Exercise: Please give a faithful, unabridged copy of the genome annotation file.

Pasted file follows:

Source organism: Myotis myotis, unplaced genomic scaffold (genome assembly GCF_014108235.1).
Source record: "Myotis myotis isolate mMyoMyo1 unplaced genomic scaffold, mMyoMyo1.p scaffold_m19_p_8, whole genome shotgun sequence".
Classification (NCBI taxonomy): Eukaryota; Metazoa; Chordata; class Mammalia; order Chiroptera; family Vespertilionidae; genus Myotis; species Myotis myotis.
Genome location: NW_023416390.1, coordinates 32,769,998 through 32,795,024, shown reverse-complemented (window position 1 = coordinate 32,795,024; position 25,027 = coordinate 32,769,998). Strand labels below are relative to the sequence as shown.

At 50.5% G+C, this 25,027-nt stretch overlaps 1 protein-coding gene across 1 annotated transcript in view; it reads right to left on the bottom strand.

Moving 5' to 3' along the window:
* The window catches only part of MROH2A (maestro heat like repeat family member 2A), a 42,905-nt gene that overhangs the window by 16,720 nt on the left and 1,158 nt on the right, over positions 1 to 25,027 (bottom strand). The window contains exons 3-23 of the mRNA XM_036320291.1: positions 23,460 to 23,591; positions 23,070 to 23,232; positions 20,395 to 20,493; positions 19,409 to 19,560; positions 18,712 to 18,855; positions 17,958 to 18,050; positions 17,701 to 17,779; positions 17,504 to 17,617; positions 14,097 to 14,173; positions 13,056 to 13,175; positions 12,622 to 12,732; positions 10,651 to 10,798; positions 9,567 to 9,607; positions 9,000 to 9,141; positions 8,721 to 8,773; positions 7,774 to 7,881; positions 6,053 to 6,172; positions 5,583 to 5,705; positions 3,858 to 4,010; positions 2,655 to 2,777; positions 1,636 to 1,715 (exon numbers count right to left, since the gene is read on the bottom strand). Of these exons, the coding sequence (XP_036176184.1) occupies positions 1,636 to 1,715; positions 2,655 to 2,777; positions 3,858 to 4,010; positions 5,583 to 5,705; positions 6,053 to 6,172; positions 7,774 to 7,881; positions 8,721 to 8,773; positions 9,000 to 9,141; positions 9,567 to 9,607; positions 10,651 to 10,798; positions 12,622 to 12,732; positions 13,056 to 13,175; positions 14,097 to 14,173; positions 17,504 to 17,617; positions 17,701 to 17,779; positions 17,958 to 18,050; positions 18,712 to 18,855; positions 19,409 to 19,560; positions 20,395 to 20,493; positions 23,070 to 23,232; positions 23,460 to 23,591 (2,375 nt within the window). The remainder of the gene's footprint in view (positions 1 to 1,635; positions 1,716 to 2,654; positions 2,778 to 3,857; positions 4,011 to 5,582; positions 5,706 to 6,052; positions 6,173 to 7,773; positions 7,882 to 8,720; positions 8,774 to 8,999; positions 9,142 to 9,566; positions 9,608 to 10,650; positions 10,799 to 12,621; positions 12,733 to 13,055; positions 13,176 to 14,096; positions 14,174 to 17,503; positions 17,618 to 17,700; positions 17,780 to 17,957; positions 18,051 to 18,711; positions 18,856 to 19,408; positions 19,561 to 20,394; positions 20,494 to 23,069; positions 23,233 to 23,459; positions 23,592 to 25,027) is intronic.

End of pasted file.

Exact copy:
Source organism: Myotis myotis, unplaced genomic scaffold (genome assembly GCF_014108235.1).
Source record: "Myotis myotis isolate mMyoMyo1 unplaced genomic scaffold, mMyoMyo1.p scaffold_m19_p_8, whole genome shotgun sequence".
Classification (NCBI taxonomy): Eukaryota; Metazoa; Chordata; class Mammalia; order Chiroptera; family Vespertilionidae; genus Myotis; species Myotis myotis.
Genome location: NW_023416390.1, coordinates 32,769,998 through 32,795,024, shown reverse-complemented (window position 1 = coordinate 32,795,024; position 25,027 = coordinate 32,769,998). Strand labels below are relative to the sequence as shown.

At 50.5% G+C, this 25,027-nt stretch overlaps 1 protein-coding gene across 1 annotated transcript in view; it reads right to left on the bottom strand.

Moving 5' to 3' along the window:
* The window catches only part of MROH2A (maestro heat like repeat family member 2A), a 42,905-nt gene that overhangs the window by 16,720 nt on the left and 1,158 nt on the right, over positions 1 to 25,027 (bottom strand). The window contains exons 3-23 of the mRNA XM_036320291.1: positions 23,460 to 23,591; positions 23,070 to 23,232; positions 20,395 to 20,493; positions 19,409 to 19,560; positions 18,712 to 18,855; positions 17,958 to 18,050; positions 17,701 to 17,779; positions 17,504 to 17,617; positions 14,097 to 14,173; positions 13,056 to 13,175; positions 12,622 to 12,732; positions 10,651 to 10,798; positions 9,567 to 9,607; positions 9,000 to 9,141; positions 8,721 to 8,773; positions 7,774 to 7,881; positions 6,053 to 6,172; positions 5,583 to 5,705; positions 3,858 to 4,010; positions 2,655 to 2,777; positions 1,636 to 1,715 (exon numbers count right to left, since the gene is read on the bottom strand). Of these exons, the coding sequence (XP_036176184.1) occupies positions 1,636 to 1,715; positions 2,655 to 2,777; positions 3,858 to 4,010; positions 5,583 to 5,705; positions 6,053 to 6,172; positions 7,774 to 7,881; positions 8,721 to 8,773; positions 9,000 to 9,141; positions 9,567 to 9,607; positions 10,651 to 10,798; positions 12,622 to 12,732; positions 13,056 to 13,175; positions 14,097 to 14,173; positions 17,504 to 17,617; positions 17,701 to 17,779; positions 17,958 to 18,050; positions 18,712 to 18,855; positions 19,409 to 19,560; positions 20,395 to 20,493; positions 23,070 to 23,232; positions 23,460 to 23,591 (2,375 nt within the window). The remainder of the gene's footprint in view (positions 1 to 1,635; positions 1,716 to 2,654; positions 2,778 to 3,857; positions 4,011 to 5,582; positions 5,706 to 6,052; positions 6,173 to 7,773; positions 7,882 to 8,720; positions 8,774 to 8,999; positions 9,142 to 9,566; positions 9,608 to 10,650; positions 10,799 to 12,621; positions 12,733 to 13,055; positions 13,176 to 14,096; positions 14,174 to 17,503; positions 17,618 to 17,700; positions 17,780 to 17,957; positions 18,051 to 18,711; positions 18,856 to 19,408; positions 19,561 to 20,394; positions 20,494 to 23,069; positions 23,233 to 23,459; positions 23,592 to 25,027) is intronic.